John Bennett Whiting – Lieutenant Army – Killed in Action 1.9.1942 – Aged 25

Published in The Prattler – July & August 2020

Many thanks to Hugh Adams for originally compiling a list and to those that have contacted us and added to it since the original publication via the

Facebook “Nether Heyford Past” group

Jez Wilson

Updated 15/10/2021 with Robert (Bob) Kingston – RAF (1939-1946) – thanks to Annie Powell

Jez Wilson

Heyford Singers – June 2020


Quiz question (for we are all into quizzes now)
Where and when was the song above played, sung along to, and greatly enjoyed?

It has been a truly beautiful spring and early summer. And despite other restrictions we may have, there is no doubt that nature in her true glory, has softened the anxieties of the past few weeks. Sitting watching the sun set in the early evening, we are often serenaded by a blackbird who routinely perches on a tree in our garden. How privileged to have this free daily concert!

If the flowers and trees have provided the rich tapestry of spring and early summer, it is the birds that provide the musical accompaniment. From very early in the morning these feathered choristers can be heard, outside our bedroom windows, cajoling us into action. Like eternal optimists their songs have the ability to brighten each day. The robin’s song is beautiful and joyful, as if sung with all his heart and soul, and unlike other birds can be heard all year round. The full-throated melody of the blackbird is one of our best loved songs; as soon as green shoots appear he bursts into song from dawn until dusk. A tribute to the fact that size is not everything, the tiny wren has a lively and full-throated warbling song, whilst that of the great tit resembles a squeaky wheel! The much loved visitor to our gardens, the blue tit, has a loud and high pitched song which ends with a long rapid trill. Were you fortunate to hear a cuckoo this year? For me the best of all is the rich, high pitched song of the skylark as he soars upwards in a blue summer sky before plunging downwards …. and the melody stops, as if on cue! I have yet to hear a skylark this year, but as the lockdown eases and we venture further, both in distance and into longer summer days, I hope to enjoy what the poet George Meredith described as “ a silver chain of sound”.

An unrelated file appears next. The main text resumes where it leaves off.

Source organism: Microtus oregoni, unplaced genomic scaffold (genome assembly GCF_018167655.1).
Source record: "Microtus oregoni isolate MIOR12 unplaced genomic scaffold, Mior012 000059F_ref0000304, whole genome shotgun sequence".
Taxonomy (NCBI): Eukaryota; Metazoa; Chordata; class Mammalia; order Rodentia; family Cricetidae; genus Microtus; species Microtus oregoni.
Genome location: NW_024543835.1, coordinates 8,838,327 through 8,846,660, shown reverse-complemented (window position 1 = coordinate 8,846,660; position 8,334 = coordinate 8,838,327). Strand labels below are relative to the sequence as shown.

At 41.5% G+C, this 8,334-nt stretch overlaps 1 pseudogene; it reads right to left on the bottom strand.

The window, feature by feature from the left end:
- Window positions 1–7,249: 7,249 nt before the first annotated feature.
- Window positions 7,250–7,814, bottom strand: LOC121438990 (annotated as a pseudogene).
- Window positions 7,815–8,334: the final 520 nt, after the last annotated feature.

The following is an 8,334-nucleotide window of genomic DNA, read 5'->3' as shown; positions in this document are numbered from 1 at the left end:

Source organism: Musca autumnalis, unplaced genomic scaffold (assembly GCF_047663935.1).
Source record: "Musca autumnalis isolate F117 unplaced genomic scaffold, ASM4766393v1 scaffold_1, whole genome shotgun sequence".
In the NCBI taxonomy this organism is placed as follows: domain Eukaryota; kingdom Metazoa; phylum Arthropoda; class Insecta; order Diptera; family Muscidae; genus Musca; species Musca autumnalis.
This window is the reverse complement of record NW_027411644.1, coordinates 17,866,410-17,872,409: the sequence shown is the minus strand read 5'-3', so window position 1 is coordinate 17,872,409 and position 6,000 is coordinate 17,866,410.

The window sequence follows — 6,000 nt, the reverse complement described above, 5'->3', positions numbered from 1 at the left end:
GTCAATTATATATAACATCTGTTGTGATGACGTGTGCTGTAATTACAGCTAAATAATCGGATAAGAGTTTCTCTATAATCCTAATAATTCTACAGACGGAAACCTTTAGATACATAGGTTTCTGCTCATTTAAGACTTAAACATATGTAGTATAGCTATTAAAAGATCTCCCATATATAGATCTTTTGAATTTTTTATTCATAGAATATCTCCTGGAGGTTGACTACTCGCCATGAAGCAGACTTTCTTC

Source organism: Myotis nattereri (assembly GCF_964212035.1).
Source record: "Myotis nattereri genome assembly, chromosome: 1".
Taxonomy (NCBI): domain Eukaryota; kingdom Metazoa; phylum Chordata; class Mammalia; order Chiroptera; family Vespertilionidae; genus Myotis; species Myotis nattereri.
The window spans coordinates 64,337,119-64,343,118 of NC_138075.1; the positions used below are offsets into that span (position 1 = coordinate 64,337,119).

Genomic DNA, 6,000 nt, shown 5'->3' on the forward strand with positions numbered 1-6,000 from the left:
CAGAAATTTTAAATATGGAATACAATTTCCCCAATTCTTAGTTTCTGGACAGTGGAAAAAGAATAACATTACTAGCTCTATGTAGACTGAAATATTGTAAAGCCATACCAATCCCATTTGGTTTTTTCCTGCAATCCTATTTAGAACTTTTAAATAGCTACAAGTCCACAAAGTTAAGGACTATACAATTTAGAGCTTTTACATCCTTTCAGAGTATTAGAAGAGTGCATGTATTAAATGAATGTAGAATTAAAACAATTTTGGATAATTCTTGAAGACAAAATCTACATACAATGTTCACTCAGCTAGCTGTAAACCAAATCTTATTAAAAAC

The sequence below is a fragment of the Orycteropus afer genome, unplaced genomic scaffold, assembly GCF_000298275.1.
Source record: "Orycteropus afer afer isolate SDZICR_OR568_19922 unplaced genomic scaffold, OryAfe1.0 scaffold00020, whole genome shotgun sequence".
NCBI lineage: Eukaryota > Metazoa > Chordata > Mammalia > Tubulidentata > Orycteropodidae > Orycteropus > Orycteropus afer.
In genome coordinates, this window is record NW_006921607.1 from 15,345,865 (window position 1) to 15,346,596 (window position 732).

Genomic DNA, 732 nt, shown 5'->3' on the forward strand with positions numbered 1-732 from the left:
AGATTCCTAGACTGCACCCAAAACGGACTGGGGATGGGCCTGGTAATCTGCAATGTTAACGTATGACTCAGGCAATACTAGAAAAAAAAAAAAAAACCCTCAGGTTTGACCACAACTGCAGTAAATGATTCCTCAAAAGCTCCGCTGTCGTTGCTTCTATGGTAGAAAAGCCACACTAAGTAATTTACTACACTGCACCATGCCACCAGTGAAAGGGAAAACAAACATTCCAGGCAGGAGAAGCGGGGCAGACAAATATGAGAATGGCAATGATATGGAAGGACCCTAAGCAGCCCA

If I have to wait a little longer for that real skylark song then there will always be the beautiful “The Lark Ascending” by Vaughan Williams, to listen to again … and again, and now rightfully acknowledged as one of the nation’s favourite pieces of music.

If I want another music genre to celebrate the joy of our feathered friends, there is the wonderful compilation between Yehudi Menuhin (violin) and Stephan Grappelli (violin and piano) entitled “Strictly for the Birds” – “ A Nightingale Sang in Berkeley Square”, “Lullaby of Birdland” and “Bye, Bye Blackbird” amongst the many great tracks.

So back to the song quoted at the top of this article and the quiz question.

Answer During the 1980s and 90s at Bliss School a little teddy bear, called William Bliss, travelled the world in the company of a pilot friend of headteacher Alan Watson. Every time William arrived in a new destination he sent the school a postcard to be read and shared by everyone, and this was heralded by playing and singing the song above. Happy memories, but also happy thoughts that soon we may all enjoy places and people who are further afield. Until then keep safe, keep well and keep smiling.

Jill Langrish


If you would like to find out more, visit the Heyford Singers page or our website: